The University of Turin is one of the most ancient and prestigious Italian Universities.
It has about 70.000 students, 4.000 academic, administrative and technical staff, 1800 post-graduate and post-doctoral students and 120 buildings in different areas in Turin and in key places in Piedmont; the University of Turin can be considered as “city-within-a-city”, promoting culture and producing research, innovation, training and employment.

The University of Turin is today one of the largest Italian Universities, open to an international perspective in the fields of both research and training. It carries out scientific research and organizes courses in all disciplines, except Engineering and Architecture.
The University is an integral part of the community, changing it for the better, reviving urban and suburban areas, promoting cultural interaction, social integration and development, encouraging dialogue and insight into current realities.

The University of Turin virtually covers  every field of knowledge; its Medical Diagnostic, Biosensoristics and Nanotechnologies research centers are amongst the best ones in Italy.

Some of the degree courses offered are unique in Italy, such as Military Strategy, Biotechnology, Sport Sciences, Restoration and Conservation (in Venaria).

The University of Turin has a remarkable research tradition in traditional subjects such as history, philosophy, law, economics and medicine but it is currently branching out into important modern sectors, such as food science, social politics, IT, performing arts and communication sciences.

There are more than 70 university libraries comprising about two millions books: 100.000 are antique volumes. The Botanic Garden and several University Museums such as "Cesare Lombroso" - Criminal Anthropology Museum and "Luigi Rolando" - Human Anatomy Museum are well known.

The University takes a close interest in the network of local museums, on subjects ranging from Egypt to contemporary Art and it runs its own media, radio, television and film production units.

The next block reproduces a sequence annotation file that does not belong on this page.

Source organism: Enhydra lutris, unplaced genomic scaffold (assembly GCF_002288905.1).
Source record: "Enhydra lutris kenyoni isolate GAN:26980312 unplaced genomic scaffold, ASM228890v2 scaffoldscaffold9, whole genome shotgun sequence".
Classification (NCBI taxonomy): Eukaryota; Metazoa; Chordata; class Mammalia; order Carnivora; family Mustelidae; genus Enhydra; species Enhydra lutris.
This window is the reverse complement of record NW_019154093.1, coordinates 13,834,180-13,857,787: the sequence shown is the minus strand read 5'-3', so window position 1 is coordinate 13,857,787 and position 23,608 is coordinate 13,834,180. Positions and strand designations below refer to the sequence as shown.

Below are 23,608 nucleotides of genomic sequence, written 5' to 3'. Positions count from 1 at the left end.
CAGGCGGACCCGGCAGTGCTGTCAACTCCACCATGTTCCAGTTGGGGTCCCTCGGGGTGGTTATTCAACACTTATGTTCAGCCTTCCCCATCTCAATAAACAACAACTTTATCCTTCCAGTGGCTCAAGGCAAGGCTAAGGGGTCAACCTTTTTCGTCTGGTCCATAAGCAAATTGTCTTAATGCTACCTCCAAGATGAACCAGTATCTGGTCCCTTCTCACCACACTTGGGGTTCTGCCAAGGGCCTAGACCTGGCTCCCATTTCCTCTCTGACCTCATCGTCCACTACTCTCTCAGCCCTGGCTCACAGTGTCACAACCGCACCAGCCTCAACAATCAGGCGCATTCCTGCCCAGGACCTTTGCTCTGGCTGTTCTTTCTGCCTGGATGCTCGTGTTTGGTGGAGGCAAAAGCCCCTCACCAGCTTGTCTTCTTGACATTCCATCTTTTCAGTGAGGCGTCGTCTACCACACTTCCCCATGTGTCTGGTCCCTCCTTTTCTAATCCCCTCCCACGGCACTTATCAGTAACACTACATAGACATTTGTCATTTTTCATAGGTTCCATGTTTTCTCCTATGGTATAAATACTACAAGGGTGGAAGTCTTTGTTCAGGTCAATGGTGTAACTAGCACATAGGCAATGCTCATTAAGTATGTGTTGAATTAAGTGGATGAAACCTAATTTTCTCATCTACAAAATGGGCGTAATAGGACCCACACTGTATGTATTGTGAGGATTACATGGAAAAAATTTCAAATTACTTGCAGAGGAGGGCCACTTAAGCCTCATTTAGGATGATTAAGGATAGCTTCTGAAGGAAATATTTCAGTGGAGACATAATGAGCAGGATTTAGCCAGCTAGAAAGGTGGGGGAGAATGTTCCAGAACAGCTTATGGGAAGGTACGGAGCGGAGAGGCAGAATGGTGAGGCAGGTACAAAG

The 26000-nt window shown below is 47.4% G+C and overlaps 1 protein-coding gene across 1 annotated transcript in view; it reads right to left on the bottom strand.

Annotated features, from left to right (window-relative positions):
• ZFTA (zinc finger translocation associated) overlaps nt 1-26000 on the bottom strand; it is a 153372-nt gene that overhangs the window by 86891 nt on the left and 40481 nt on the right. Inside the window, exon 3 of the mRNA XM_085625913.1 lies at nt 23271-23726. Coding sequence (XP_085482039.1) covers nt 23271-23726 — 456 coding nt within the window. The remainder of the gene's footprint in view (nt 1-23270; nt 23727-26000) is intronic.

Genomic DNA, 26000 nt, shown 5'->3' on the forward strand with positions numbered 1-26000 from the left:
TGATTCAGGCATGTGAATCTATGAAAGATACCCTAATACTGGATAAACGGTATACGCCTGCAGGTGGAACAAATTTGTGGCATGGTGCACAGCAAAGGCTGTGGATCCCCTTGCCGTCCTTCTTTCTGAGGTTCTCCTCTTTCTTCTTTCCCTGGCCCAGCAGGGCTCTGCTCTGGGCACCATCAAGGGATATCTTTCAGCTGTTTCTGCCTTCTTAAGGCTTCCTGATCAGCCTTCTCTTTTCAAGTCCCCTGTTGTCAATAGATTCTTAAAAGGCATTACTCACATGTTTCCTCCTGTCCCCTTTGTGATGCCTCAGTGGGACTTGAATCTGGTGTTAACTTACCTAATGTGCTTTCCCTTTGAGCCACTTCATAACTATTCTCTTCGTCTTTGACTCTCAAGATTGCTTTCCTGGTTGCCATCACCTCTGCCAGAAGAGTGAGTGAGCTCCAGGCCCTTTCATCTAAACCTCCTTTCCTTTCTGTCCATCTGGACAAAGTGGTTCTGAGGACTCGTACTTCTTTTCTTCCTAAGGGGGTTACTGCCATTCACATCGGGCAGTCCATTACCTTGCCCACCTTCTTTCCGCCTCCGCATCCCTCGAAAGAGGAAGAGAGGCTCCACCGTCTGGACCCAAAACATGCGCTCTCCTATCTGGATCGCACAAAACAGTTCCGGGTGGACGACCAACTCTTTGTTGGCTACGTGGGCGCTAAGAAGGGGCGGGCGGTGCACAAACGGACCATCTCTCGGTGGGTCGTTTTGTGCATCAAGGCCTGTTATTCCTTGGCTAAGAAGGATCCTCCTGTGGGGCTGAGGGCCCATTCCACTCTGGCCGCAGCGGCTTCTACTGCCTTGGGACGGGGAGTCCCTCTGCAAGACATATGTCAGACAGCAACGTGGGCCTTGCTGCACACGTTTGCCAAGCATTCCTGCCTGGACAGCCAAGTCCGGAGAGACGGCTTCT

The University makes an active stand on a number of social issues, such as environment, drugs, equal opportunities and rights of people with special needs. It also acts at an international level through partnership arrangements with India, China, developing countries in Asia, Latin America, Eastern Europe, the Mediterranean Area and with a number of international organizations operating in the region.

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Contact : ezio.ferroglio [a]


IZSLER is a Public Technical-Scientific Body with and autonomous technical and administrative management. It offers services in the Public Veterinary sectors i.e. to the Regional and National Veterinary Services, Breeders and Consumers.  It provides services as required by national and regional laws in the fields of animal health and food security.
IZSLER has an extensive background in wild animal management, wildlife health and in the epidemiology of diseases shared between wildlife, livestock, and humans, including vector-borne diseases.
In Italy, as the in rest of Europe, the interest in the detection of wildlife infectious diseases has considerably grown in the last decades.
Thus, IZSLER has been progressively dedicated his activity also to: 
1) planning of harmonized monitoring program on zoonotic diseases;
2) adopting of shared diagnostic protocols to obtain comparable data;
3) designing an epidemiological picture of different diseases in the area of competence (North Italy);